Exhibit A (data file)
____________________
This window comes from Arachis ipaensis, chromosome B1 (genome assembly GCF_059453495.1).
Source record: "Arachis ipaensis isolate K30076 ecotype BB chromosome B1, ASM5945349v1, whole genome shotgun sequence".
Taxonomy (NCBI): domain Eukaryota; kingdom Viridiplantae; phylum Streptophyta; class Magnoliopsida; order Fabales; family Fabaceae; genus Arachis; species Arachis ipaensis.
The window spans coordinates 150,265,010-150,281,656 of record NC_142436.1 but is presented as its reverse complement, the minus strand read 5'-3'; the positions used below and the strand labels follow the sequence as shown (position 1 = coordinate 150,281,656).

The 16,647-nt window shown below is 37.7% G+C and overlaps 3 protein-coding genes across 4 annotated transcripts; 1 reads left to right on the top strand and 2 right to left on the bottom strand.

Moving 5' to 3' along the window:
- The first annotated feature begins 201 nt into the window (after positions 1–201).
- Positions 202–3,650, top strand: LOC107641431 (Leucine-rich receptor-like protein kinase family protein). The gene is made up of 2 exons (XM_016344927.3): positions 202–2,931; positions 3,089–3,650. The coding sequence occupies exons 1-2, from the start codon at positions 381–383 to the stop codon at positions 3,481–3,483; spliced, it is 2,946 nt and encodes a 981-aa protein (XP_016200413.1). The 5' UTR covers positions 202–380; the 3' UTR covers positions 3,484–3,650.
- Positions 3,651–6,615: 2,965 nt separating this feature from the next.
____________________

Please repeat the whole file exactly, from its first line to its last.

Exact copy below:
This window comes from Arachis ipaensis, chromosome B1 (genome assembly GCF_059453495.1).
Source record: "Arachis ipaensis isolate K30076 ecotype BB chromosome B1, ASM5945349v1, whole genome shotgun sequence".
Taxonomy (NCBI): domain Eukaryota; kingdom Viridiplantae; phylum Streptophyta; class Magnoliopsida; order Fabales; family Fabaceae; genus Arachis; species Arachis ipaensis.
The window spans coordinates 150,265,010-150,281,656 of record NC_142436.1 but is presented as its reverse complement, the minus strand read 5'-3'; the positions used below and the strand labels follow the sequence as shown (position 1 = coordinate 150,281,656).

The 16,647-nt window shown below is 37.7% G+C and overlaps 3 protein-coding genes across 4 annotated transcripts; 1 reads left to right on the top strand and 2 right to left on the bottom strand.

Moving 5' to 3' along the window:
- The first annotated feature begins 201 nt into the window (after positions 1–201).
- Positions 202–3,650, top strand: LOC107641431 (Leucine-rich receptor-like protein kinase family protein). The gene is made up of 2 exons (XM_016344927.3): positions 202–2,931; positions 3,089–3,650. The coding sequence occupies exons 1-2, from the start codon at positions 381–383 to the stop codon at positions 3,481–3,483; spliced, it is 2,946 nt and encodes a 981-aa protein (XP_016200413.1). The 5' UTR covers positions 202–380; the 3' UTR covers positions 3,484–3,650.
- Positions 3,651–6,615: 2,965 nt separating this feature from the next.